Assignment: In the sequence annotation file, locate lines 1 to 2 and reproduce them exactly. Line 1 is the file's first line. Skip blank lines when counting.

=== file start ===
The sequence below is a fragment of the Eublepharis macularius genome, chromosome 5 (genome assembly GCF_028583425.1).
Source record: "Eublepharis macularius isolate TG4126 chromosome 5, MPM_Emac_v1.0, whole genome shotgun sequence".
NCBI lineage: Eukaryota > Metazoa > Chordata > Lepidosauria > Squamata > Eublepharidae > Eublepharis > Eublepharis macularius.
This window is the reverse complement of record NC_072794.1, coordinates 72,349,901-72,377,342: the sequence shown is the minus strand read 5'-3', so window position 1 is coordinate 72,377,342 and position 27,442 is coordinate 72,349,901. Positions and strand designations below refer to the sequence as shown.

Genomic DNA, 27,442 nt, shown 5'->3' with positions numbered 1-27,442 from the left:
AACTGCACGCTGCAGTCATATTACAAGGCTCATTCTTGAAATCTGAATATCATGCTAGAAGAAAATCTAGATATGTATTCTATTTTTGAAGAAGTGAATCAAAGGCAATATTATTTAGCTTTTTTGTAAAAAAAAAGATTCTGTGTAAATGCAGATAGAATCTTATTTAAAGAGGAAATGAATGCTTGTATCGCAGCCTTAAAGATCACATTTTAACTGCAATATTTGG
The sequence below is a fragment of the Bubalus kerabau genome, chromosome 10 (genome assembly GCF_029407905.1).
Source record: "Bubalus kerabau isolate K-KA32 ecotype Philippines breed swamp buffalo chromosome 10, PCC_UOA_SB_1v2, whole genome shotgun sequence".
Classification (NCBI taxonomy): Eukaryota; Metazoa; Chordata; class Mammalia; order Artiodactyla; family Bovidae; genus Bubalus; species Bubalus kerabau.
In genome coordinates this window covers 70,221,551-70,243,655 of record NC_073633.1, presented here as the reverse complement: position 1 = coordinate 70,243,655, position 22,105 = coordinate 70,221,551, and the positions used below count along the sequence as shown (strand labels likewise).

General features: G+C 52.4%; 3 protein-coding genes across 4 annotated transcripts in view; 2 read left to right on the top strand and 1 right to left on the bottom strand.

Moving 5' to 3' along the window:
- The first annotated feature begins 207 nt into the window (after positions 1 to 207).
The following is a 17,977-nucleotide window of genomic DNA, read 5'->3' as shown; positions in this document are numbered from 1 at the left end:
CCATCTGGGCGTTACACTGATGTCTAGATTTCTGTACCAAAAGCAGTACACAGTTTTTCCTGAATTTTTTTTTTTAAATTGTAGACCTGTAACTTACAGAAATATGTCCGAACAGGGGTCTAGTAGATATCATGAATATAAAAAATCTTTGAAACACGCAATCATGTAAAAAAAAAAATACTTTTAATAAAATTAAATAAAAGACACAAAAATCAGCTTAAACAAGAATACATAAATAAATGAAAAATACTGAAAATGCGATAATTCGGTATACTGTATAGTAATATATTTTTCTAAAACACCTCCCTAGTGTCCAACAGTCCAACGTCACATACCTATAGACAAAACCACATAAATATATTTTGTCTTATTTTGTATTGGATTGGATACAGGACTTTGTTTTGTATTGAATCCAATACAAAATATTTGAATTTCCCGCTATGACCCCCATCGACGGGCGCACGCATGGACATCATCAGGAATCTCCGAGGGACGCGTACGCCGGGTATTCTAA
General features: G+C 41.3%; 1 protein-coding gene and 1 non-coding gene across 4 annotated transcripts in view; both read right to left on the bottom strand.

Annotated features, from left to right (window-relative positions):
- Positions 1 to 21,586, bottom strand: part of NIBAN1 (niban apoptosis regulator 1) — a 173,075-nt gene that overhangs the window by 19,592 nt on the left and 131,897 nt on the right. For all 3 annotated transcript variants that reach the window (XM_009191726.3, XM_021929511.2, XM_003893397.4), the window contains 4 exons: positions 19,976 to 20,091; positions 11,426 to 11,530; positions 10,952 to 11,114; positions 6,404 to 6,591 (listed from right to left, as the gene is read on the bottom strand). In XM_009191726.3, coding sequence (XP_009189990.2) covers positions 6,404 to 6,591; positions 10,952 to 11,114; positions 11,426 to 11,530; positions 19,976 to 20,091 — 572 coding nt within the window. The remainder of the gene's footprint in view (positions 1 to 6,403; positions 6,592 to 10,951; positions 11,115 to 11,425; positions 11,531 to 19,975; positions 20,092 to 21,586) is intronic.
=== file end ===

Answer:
The sequence below is a fragment of the Eublepharis macularius genome, chromosome 5 (genome assembly GCF_028583425.1).
Source record: "Eublepharis macularius isolate TG4126 chromosome 5, MPM_Emac_v1.0, whole genome shotgun sequence".